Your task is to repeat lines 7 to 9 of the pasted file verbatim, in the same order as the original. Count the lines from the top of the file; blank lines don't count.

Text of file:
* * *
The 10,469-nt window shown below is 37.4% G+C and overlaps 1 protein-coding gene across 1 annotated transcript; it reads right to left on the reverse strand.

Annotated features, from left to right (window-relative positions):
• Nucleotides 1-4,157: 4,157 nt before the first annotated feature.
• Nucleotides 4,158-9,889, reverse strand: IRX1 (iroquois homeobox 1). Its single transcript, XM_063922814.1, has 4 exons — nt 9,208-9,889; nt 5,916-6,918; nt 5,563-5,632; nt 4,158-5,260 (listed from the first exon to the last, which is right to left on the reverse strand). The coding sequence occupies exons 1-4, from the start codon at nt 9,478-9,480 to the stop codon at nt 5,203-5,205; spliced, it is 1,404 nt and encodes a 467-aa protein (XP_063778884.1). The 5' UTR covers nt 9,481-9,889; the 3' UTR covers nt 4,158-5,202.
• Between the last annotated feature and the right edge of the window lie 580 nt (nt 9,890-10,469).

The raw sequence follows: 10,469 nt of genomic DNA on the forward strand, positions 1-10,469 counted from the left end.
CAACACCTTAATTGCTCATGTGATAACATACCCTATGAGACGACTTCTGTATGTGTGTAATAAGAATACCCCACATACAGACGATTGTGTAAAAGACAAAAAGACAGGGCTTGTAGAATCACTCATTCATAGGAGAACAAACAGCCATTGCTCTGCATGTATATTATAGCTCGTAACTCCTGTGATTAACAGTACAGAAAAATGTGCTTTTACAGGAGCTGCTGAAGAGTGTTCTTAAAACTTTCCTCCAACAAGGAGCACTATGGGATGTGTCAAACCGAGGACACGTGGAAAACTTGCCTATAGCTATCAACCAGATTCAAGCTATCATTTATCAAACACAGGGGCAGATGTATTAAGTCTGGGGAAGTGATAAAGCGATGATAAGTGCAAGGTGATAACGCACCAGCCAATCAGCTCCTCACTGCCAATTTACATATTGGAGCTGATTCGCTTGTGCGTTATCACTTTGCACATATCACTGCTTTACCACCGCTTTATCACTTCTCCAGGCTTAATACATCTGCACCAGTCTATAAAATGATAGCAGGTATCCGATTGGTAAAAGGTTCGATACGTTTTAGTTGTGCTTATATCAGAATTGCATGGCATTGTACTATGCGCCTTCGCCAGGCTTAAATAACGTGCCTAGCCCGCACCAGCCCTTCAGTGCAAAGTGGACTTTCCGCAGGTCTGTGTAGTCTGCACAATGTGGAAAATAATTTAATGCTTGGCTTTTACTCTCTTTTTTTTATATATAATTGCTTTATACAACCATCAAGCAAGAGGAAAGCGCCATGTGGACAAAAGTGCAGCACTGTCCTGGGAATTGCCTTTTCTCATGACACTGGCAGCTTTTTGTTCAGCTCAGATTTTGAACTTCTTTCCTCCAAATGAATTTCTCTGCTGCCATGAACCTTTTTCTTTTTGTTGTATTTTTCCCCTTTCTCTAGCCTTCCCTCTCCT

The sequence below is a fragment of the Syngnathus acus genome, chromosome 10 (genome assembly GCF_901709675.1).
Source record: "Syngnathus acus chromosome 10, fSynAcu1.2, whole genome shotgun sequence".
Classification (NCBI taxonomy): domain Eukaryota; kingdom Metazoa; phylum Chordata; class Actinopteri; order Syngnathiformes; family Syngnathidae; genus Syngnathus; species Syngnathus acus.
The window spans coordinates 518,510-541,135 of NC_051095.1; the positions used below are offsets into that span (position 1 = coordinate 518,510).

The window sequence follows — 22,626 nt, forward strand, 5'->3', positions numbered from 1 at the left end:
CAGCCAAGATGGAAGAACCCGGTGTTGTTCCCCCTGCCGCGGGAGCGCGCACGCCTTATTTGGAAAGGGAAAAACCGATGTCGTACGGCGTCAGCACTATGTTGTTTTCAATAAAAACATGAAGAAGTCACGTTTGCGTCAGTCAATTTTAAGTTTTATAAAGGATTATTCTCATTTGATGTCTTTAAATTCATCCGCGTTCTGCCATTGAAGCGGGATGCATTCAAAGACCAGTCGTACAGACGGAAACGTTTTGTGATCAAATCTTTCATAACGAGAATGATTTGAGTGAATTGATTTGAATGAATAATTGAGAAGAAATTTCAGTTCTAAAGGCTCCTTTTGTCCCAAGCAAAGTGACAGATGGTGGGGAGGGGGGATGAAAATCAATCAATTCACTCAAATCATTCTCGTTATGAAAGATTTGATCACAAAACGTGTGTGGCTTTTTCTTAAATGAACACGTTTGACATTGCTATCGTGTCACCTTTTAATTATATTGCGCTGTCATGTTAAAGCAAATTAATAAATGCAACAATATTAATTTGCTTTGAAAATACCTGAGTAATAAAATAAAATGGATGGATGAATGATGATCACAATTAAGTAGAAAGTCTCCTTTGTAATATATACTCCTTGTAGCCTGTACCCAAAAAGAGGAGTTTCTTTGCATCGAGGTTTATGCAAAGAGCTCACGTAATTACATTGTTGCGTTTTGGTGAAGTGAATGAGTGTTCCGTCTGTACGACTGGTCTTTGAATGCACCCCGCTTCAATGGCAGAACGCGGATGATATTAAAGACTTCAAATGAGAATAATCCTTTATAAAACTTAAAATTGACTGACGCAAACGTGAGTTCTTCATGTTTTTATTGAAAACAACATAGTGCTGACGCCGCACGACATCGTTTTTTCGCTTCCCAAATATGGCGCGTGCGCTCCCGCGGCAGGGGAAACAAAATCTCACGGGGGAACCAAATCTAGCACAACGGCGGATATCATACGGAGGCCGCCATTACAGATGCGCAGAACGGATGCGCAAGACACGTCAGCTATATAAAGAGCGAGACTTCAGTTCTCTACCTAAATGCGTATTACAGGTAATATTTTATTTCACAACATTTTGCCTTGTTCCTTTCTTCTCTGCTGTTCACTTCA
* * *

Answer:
CAACACCTTAATTGCTCATGTGATAACATACCCTATGAGACGACTTCTGTATGTGTGTAATAAGAATACCCCACATACAGACGATTGTGTAAAAGACAAAAAGACAGGGCTTGTAGAATCACTCATTCATAGGAGAACAAACAGCCATTGCTCTGCATGTATATTATAGCTCGTAACTCCTGTGATTAACAGTACAGAAAAATGTGCTTTTACAGGAGCTGCTGAAGAGTGTTCTTAAAACTTTCCTCCAACAAGGAGCACTATGGGATGTGTCAAACCGAGGACACGTGGAAAACTTGCCTATAGCTATCAACCAGATTCAAGCTATCATTTATCAAACACAGGGGCAGATGTATTAAGTCTGGGGAAGTGATAAAGCGATGATAAGTGCAAGGTGATAACGCACCAGCCAATCAGCTCCTCACTGCCAATTTACATATTGGAGCTGATTCGCTTGTGCGTTATCACTTTGCACATATCACTGCTTTACCACCGCTTTATCACTTCTCCAGGCTTAATACATCTGCACCAGTCTATAAAATGATAGCAGGTATCCGATTGGTAAAAGGTTCGATACGTTTTAGTTGTGCTTATATCAGAATTGCATGGCATTGTACTATGCGCCTTCGCCAGGCTTAAATAACGTGCCTAGCCCGCACCAGCCCTTCAGTGCAAAGTGGACTTTCCGCAGGTCTGTGTAGTCTGCACAATGTGGAAAATAATTTAATGCTTGGCTTTTACTCTCTTTTTTTTATATATAATTGCTTTATACAACCATCAAGCAAGAGGAAAGCGCCATGTGGACAAAAGTGCAGCACTGTCCTGGGAATTGCCTTTTCTCATGACACTGGCAGCTTTTTGTTCAGCTCAGATTTTGAACTTCTTTCCTCCAAATGAATTTCTCTGCTGCCATGAACCTTTTTCTTTTTGTTGTATTTTTCCCCTTTCTCTAGCCTTCCCTCTCCT

The sequence below is a fragment of the Syngnathus acus genome, chromosome 10 (genome assembly GCF_901709675.1).
Source record: "Syngnathus acus chromosome 10, fSynAcu1.2, whole genome shotgun sequence".